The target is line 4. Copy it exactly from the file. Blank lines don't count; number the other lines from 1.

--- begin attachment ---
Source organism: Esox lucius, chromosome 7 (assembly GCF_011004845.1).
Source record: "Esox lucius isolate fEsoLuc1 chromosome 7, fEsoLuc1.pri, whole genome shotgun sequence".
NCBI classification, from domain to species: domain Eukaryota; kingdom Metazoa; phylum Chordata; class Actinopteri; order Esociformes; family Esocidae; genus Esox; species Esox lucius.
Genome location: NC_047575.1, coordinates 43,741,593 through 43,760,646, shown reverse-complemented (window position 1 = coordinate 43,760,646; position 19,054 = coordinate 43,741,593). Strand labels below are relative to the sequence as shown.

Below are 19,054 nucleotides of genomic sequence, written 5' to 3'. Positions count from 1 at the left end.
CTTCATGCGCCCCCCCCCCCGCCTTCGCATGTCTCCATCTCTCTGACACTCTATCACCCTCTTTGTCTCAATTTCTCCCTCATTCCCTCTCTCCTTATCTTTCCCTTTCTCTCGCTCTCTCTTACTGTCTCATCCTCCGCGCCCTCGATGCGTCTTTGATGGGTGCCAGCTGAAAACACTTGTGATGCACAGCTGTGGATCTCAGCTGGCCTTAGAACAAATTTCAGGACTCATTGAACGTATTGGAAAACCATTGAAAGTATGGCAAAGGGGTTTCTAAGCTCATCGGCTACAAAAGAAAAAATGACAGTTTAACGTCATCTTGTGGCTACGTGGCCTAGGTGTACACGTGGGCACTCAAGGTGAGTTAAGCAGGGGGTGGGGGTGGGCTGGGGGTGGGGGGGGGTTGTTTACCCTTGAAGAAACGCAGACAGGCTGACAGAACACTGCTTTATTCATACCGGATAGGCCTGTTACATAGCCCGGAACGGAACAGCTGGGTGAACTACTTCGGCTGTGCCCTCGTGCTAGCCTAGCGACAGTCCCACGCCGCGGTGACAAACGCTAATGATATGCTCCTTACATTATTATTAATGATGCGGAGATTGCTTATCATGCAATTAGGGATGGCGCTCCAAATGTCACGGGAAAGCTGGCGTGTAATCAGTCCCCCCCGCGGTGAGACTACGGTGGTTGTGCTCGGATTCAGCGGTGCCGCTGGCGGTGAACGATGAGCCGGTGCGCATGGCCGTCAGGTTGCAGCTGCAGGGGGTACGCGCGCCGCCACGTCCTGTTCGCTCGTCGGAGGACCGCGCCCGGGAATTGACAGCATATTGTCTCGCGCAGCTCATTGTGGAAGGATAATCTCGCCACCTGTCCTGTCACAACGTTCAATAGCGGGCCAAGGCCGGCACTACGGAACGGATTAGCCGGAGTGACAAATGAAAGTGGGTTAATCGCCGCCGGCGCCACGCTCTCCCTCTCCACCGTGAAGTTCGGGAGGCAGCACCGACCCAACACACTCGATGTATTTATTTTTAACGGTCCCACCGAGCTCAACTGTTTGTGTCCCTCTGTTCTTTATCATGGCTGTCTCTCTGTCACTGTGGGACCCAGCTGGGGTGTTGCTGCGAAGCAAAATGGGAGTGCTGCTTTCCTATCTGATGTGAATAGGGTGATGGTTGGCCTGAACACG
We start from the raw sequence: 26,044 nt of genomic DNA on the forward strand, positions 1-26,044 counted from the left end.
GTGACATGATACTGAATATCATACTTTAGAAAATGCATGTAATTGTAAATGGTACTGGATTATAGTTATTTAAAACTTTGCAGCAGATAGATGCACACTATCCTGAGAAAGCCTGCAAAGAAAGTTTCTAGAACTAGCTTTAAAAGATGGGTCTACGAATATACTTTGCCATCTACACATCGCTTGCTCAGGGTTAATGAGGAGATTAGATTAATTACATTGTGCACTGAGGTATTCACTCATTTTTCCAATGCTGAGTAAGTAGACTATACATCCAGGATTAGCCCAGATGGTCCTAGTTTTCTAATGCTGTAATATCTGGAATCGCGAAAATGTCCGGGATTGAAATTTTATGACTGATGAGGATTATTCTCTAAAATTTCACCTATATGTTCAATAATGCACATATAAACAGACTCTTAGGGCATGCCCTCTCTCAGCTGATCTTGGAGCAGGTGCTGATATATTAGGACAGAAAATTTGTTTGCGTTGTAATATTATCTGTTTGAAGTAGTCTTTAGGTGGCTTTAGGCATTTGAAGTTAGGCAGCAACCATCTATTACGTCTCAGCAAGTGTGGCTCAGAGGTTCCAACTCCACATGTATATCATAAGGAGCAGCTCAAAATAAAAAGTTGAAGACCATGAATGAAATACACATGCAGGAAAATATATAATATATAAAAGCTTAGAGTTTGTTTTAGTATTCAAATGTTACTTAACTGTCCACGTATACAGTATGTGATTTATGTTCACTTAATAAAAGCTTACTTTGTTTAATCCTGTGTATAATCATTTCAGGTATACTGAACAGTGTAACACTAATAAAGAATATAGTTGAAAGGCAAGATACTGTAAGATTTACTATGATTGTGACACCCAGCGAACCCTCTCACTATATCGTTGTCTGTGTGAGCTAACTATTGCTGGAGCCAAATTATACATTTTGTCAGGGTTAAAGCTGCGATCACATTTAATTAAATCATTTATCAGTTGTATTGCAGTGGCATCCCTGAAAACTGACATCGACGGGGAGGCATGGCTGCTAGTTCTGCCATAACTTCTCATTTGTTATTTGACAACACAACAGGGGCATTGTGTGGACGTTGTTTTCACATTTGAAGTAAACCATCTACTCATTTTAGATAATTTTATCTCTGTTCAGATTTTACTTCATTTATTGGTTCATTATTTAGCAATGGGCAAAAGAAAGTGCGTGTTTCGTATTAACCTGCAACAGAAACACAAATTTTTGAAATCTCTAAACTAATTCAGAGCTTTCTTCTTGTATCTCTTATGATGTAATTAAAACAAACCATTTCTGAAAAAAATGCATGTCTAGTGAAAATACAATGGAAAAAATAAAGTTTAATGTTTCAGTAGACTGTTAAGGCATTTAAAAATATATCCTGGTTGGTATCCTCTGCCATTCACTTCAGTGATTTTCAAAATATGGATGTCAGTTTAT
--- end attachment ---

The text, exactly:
Genome location: NC_047575.1, coordinates 43,741,593 through 43,760,646, shown reverse-complemented (window position 1 = coordinate 43,760,646; position 19,054 = coordinate 43,741,593). Strand labels below are relative to the sequence as shown.